I get the feeling you don’t dislike rats enough. Because your struggles with the rodents chewing through your house pale in comparison to the problems wrought by rodents chewing through entire island ecosystems. Release just one pregnant rat on an island and soon enough the invasive predators will have decimated that pristine environment like an atom bomb. Sure, rats on their own are pretty neat, but we’ve got a nasty habit of transporting them where they don’t belong, at which point they transform into menaces.
Such is the plight of the Galapagos Island of Seymour Norte, a speck of 455 acres off the coast of Ecuador. In 2007, conservationists succeeded in ridding the island of invasive rats, but a decade later, the fiends had returned, likely by swimming from the neighboring island of Baltra.
Realizing the impending doom of Seymour Norte’s endemic species—rats eat both the eggs and hatchlings of birds, as well as reptiles like iguanas—conservationists again declared war, this time unleashing a new weapon: drones. Flying autonomously along predetermined routes, the drones have been dropping rodenticide bombs with extreme precision, down to half a meter accuracy. On Seymour Norte, officials and conservationists are once again banishing the rats, but the war against invasive species for the purity of the world’s islands has only just begun.
An island is an exceptional place, each one host to an ecosystem like no other on Earth. One common theme among islands, though, is that they’re often devoid of mammals (save for bats), which unlike birds and insects struggle to make the journey from the mainland. So when a mammal like a rat does arrive, it sends the ecosystem into chaos.
Such was the situation on Seymour Norte. Among other things it is the home of the swallow-tailed gull, the only nocturnal gull on Earth. Having evolved in isolation from rats, species like this gull don’t know how to deal with the voracious predators. Unchecked by predators of their own, the rats also eat the insects that serve as pollinators on the island, leading to cascading effects.
“You’ve got consumption of key species of cactus and a number of other plant species that provide support for nesting seabirds,” says Chad Hanson, project director for Island Conservation, which led the eradication with the government of Ecuador. “It’s this continuous impact over time that eventually leads to large-scale habitat degradation.” Another weird side effect: Coral reefs rely on nitrogen-rich bird poop as a nutrient. So when the bird population crashes, the critters in the surrounding waters also suffer.
The answer for Seymour Norte was drones—big ones. Weighing 55 pounds, the six-rotor robots carry 44-pound payloads of specially designed rodenticide pellets. Those are colored blue, which research shows doesn’t attract the attention of birds. Working from a boat offshore, operators manually launch and land the drones, but let them fly a predetermined bombing run on their own.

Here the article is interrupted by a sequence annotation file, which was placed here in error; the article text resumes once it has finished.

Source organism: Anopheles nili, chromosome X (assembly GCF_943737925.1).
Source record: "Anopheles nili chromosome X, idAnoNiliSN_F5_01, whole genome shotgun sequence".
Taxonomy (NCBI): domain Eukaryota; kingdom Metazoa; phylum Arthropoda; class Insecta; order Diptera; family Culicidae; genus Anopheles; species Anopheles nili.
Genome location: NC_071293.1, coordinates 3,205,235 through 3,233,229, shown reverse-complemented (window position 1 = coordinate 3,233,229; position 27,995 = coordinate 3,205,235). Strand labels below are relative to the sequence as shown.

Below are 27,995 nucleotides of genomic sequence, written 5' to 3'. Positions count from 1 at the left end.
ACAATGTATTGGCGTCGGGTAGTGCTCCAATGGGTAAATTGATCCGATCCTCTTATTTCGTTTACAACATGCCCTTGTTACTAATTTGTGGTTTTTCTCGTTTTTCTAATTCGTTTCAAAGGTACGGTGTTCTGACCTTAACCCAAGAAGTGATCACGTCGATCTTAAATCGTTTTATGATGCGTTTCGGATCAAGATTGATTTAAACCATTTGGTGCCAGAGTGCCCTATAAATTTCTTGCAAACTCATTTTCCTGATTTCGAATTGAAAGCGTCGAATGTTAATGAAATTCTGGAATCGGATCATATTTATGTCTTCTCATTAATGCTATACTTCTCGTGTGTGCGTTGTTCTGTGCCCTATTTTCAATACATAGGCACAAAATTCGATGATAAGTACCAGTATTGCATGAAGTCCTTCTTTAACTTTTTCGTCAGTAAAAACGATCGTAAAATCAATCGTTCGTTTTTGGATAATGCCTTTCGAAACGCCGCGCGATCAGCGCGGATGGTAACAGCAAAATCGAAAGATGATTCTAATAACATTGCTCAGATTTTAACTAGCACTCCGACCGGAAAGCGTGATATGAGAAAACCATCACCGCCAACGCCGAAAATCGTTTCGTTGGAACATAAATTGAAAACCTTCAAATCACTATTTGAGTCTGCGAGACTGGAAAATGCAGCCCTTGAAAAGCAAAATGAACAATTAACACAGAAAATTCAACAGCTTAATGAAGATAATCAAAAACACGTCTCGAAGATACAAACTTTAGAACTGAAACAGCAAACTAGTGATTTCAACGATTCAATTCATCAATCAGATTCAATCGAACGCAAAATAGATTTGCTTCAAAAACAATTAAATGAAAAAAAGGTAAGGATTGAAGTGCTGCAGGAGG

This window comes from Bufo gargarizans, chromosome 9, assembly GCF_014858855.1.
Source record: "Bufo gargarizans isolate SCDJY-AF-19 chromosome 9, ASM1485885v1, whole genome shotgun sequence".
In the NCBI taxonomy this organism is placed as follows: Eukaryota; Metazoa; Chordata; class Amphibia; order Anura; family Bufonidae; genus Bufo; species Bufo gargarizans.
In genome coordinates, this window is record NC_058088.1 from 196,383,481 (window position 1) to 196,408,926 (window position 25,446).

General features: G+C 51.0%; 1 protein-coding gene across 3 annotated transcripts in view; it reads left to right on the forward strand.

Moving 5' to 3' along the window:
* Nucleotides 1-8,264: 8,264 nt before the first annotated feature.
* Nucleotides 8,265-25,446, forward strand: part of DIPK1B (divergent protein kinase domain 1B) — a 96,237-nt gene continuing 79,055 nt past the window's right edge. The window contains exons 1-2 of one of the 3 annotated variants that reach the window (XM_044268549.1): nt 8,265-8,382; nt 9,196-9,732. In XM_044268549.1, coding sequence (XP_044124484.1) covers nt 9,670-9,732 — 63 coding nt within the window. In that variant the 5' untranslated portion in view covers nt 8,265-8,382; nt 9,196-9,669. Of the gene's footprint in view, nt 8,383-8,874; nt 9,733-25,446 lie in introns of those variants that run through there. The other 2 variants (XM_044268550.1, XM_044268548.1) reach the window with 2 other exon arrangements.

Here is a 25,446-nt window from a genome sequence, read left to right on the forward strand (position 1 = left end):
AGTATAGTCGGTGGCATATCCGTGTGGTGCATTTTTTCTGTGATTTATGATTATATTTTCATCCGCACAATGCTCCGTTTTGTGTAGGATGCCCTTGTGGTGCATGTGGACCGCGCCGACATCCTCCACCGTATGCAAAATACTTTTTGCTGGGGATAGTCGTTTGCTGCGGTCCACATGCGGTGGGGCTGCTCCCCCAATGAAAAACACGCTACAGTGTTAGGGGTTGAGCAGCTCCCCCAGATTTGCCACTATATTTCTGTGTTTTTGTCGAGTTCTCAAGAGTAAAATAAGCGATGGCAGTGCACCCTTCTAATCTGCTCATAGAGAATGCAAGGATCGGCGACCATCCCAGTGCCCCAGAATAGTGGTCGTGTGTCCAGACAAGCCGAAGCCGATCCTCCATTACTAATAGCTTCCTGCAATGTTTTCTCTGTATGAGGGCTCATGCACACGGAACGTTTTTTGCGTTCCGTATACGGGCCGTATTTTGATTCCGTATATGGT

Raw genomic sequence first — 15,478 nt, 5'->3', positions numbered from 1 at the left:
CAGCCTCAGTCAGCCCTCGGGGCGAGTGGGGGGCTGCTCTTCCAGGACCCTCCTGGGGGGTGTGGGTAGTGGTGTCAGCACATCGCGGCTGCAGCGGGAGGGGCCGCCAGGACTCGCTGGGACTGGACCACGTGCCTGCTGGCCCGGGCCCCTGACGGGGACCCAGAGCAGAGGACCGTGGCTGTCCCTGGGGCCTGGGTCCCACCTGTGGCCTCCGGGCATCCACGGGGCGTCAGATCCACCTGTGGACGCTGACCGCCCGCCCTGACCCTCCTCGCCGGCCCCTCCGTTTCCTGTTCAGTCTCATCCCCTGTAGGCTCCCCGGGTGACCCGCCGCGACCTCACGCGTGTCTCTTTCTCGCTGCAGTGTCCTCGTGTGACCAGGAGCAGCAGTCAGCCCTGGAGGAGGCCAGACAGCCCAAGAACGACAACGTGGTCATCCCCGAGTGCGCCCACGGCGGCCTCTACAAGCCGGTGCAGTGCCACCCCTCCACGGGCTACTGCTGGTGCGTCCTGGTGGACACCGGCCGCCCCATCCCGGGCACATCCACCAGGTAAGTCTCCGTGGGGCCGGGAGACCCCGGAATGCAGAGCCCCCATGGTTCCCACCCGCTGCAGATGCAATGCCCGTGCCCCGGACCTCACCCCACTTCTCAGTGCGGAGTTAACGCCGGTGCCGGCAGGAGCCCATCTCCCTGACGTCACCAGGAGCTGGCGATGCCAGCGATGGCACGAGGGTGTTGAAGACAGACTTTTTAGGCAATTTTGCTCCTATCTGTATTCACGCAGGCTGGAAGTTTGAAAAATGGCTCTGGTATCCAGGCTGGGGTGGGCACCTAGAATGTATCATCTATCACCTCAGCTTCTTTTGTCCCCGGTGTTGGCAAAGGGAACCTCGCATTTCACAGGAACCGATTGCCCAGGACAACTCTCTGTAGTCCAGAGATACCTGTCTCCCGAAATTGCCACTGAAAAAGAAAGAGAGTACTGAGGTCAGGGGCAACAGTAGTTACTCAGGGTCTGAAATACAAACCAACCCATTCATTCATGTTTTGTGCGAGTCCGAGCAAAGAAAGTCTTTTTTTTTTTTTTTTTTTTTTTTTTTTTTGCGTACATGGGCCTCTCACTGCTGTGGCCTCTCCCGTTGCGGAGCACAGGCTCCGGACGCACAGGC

A helicopter could also perform this kind of mass eradication, as the Nature Conservancy has done against invasive ants from Santa Cruz Island off the coast of California. But whereas Santa Cruz is 100 square miles, Seymour Norte is less than a single square mile. That requires precision. “We don’t want to put bait where rodents don’t exist,” Hanson says. “We don’t have any interest at all in seeing bait go in the water or ponds.”
And that precision is working—the team says it is nearing eradication. Now Island Conservation is thinking about other places that might benefit from such drone tactics. “You can take a drone and pack it up and put it on a plane and you can go anywhere in the world with it,” Hanson says. A helicopter, by contrast, is nowhere near as portable nor as cheap to deploy. “That’s effectively opening up a door to a whole new suite of islands that haven’t been feasible in the past.”
Drones won’t work everywhere, of course—in some places the infestations are so widespread that only the broad reach of a helicopter can make a difference. “With the work we’re doing, drones wouldn’t be a feasible way to deliver bait because of the scale and scope of the infestations we’re looking at,” says the Nature Conservancy’s Christie Boser, lead scientist of the ant eradication program on Santa Cruz Island.
A complicating factor, though, is that this war against invasive species doesn’t work quite like a typical war, where you might win and sign a treaty and the two nations go about their business. Fighting invasive species demands constant vigilance, as the return of rats to Seymour Norte shows. It demands constant monitoring to make sure more rats don’t swim from neighboring islands and establish themselves once again. On an island like Santa Cruz, where ships bring tourists and scientists, keeping out invasive species requires strict controls to ensure ants and other unwanted creatures don’t hitch a ride.
The sad reality is that few islands are safe from human-introduced invasive species. Even a seemingly remote island that people never visit is at risk—all it takes is one pregnant rat swimming from one shipwrecked vessel to throw the ecosystem into chaos. While drones can’t fix all the ecological messes we’ve made, on at least one island, they’ve helped win a pivotal battle.
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